Left over ham? No problem!

Dan and I had lots of left over ham from Christmas dinner since it was just the two of us eating. So naturally, I looked for a good recipe to use from among my vintage cook books that included ham. Ever since purchasing 150 Recipes: Casserole Cookery by Marian and Nino Tracy I’d wanted to try something from this cool little book. The subtitle for the 1941 cook book is “one-dish meals for the busy gourmet.”

When Casserole Cookery came out in 1941 it was an instant hit. It came out in many editions. I have the 1943 edition, which includes a section added after WW II started called “Rationing Points the Way.” They give home cooks hints on how to adapt their recipes to war time rationing and even give fresh equivalents for the canned and frozen food which the recipes call for. An example would be instead of one No. 1 can of corn or 1 package of frozen corn use 2 fresh ears of corn and cut the kernels off the cob. Everyone had a Victory Garden right?

A plus for the book according to the publisher is the washable cover and the nifty binding which is designed to stand

Marian Tracy

open while you cook.While I could find no other cook books by Nino, who I assume is Marian’s husband, Marian was herself a fairly well-known cook book writer of the time. She wrote several cook books and served as food editor for several national newspapers.

Looking through the Casserole Cookery book I find that ham must have been extremely popular in the 1940s. There are loads of recipes I could have chosen from. After consulting with Dan we decided on Ham Jambalaya. The recipe couldn’t have been simpler, and we enjoyed it a great deal. Sure, its nothing like the gourmet Jambalaya people cook today. But it make a yummy tasting casserole! Here’s the recipe:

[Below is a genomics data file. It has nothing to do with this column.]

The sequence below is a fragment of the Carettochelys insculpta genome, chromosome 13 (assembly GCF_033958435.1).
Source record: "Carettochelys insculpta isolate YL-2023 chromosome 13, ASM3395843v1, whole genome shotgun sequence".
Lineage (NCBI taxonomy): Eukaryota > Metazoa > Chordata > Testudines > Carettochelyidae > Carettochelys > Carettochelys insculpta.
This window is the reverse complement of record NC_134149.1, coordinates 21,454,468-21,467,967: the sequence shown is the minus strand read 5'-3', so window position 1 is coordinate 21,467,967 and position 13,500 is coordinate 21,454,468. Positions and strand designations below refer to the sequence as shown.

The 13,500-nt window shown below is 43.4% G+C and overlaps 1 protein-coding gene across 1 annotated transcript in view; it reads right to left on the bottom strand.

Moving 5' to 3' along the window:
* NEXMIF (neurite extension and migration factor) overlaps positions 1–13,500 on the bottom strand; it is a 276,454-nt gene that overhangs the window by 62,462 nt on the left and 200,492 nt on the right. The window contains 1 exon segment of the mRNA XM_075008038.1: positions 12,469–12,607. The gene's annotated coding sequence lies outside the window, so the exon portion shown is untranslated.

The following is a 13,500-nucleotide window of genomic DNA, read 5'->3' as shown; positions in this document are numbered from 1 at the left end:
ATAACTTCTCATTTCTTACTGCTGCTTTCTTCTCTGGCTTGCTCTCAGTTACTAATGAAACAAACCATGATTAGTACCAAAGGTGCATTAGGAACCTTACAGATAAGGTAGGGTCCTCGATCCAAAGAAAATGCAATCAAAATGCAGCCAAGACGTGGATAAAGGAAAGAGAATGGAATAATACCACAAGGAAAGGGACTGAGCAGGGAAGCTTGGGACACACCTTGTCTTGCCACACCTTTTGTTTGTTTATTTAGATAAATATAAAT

• 1/2 lb diced cooked ham
  • 1 c. raw rice
  • 1 No. 1 can tomatoes (yes, I was a bit stumped on if our cans are the same size as the No. 1 cans of the 1940s. I figured they were close so I purchased one 16 oz. can of stewed tomatoes)
  • 1/2 green pepper, chopped
  • 1 c. beef broth
  • 1/4 tsp. paprika
  • 1/4 tsp. thyme
  • chopped fresh herbs such as parsley, chives, or basil (I chose chives)
  • 2 slices bacon, chopped
  • 3 scallions, chopped

Pre-heat oven to 375 degrees.

Saute the bacon, onion, and green pepper until light brown.

Place uncooked rice in bottom of casserole dish and add stock, tomatoes, seasons, and meat.

Put in the oven and cook for one and 1/4 hours until rice is done.

Sprinkle chopped fresh herbs on top of dish and serve.

the finished casserole

As Marion Cunningham wrote in 1991, casseroles are not much in vogue today but certainly were mid-century. They are easy to make, easy to serve, and are often a great way to use up left overs. I bet you remember many casseroles your mom made when you were growing up. Let me know which ones were your favorites!

One Response to “Left over ham? No problem!”

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  1. Bev says:

    That does sound good! My mom did lots of things with left over ham.

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